Straight From the NSA's Mouth: We Searched You Without a Warrant
In a letter to Senator Ron Wyden, NSA Director James Clapper finally admitted what had already been revealed in secret documents: the NSA has spied on Americans without first securing search warrants.
"There have been queries, using US person identifiers, of communications lawfully acquired to obtain foreign intelligence by targeting non US persons reasonably believed to be located outside the US," Clapper said in the letter.
Those Americans whose communications were searched without a warrant were targeted as part of a program aimed at foreign "persons of interest." That program was authorized under Section 702 of the FISA Amendments Act of 2008.
Under that section, individual warrants are not needed to spy on Americans believed to be connected to certain foreign people if their communications are swept up as part of "lawful" bulk data collection. The program is currently facing challenges in federal court, and two senators are proposing legislation that would require the government to secure a warrant before searching the communiations of any American whose correspondence is sucked into the 702 database.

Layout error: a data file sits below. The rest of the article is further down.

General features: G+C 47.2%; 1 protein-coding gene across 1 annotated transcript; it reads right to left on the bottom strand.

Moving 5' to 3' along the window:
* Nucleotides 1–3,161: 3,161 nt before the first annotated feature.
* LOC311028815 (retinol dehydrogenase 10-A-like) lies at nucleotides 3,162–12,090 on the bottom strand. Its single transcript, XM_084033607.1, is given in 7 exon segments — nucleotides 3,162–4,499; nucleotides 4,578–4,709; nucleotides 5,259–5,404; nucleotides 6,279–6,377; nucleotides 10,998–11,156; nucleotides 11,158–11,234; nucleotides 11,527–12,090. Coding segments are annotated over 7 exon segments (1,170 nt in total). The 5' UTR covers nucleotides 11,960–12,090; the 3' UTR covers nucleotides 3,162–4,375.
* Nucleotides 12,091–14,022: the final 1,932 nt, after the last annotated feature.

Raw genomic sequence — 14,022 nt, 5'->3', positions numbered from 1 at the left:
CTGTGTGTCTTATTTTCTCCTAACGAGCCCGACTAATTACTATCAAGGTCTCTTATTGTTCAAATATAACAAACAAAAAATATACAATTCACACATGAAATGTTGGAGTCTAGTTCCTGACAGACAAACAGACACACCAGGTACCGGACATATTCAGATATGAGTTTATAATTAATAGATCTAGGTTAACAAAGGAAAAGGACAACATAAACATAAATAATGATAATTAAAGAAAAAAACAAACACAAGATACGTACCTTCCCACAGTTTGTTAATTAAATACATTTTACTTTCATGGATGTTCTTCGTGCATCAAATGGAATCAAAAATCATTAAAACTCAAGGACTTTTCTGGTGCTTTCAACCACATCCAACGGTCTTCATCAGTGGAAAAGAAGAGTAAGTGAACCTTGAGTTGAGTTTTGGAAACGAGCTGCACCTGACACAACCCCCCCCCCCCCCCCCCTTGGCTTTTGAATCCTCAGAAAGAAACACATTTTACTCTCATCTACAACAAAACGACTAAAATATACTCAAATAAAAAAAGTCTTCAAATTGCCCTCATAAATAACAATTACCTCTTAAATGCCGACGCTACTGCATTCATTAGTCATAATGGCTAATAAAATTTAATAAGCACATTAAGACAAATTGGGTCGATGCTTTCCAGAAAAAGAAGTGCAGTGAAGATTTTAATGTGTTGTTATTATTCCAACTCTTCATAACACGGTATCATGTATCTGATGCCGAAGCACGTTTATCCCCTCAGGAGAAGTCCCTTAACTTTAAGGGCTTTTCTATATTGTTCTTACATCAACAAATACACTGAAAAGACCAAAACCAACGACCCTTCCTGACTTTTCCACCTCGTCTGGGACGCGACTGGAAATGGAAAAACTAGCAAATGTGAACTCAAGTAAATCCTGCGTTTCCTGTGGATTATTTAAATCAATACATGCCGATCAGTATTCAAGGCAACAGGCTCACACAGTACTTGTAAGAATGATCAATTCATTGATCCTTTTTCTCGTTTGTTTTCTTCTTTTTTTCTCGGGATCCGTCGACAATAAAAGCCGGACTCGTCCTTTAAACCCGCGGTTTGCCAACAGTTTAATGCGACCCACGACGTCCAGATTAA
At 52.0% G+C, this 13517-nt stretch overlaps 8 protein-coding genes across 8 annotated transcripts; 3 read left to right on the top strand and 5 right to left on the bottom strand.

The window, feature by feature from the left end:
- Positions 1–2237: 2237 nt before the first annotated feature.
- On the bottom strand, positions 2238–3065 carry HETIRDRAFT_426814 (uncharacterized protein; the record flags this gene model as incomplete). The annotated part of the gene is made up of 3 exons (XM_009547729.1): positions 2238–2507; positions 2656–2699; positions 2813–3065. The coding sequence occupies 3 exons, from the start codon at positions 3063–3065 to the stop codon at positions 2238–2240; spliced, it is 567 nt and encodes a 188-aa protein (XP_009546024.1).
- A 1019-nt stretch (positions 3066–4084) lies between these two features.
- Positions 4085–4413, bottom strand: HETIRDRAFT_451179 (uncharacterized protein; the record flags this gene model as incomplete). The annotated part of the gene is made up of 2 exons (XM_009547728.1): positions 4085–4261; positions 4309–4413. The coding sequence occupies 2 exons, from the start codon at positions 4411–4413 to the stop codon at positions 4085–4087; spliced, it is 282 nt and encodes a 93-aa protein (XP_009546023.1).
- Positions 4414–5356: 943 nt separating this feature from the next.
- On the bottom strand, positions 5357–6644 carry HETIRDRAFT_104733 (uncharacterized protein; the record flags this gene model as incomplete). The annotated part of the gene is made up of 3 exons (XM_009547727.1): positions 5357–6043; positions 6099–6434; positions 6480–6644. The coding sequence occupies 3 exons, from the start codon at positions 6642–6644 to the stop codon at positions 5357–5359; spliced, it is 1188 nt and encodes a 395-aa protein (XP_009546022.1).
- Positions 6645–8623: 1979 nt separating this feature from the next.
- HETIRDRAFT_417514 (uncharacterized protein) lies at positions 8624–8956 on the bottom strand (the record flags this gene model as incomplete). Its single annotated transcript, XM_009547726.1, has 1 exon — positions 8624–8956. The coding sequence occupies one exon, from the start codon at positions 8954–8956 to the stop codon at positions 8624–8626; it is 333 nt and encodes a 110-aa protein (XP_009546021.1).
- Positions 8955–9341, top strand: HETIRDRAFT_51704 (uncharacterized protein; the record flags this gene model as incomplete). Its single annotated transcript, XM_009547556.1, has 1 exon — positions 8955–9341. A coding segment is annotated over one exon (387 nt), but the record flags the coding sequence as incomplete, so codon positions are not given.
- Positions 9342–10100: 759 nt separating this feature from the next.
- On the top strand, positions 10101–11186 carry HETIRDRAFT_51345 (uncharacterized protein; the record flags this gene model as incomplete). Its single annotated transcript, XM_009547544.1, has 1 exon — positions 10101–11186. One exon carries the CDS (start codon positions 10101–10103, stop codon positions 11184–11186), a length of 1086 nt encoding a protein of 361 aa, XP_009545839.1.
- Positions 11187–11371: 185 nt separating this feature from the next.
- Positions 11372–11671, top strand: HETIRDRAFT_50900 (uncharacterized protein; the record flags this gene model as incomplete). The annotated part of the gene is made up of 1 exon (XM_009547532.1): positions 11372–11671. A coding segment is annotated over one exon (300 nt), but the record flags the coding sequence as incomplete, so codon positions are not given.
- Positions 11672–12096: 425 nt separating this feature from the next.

At least one official has said that the NSA is spying on so many people in the 702 database that a requirement to obtain a warrant would be highly impractical, according to The Washington Post.
“The number of times that we query the 702 database for information is considerably larger” than the number of times queries are made of the NSA’s telephone records database assembled under a program to search for clues to terrorist networks, Robert S. Litt, the general counsel in the Office of the Director of National Intelligence, said to the Privacy and Civil Liberties Oversight Board, an independent watchdog.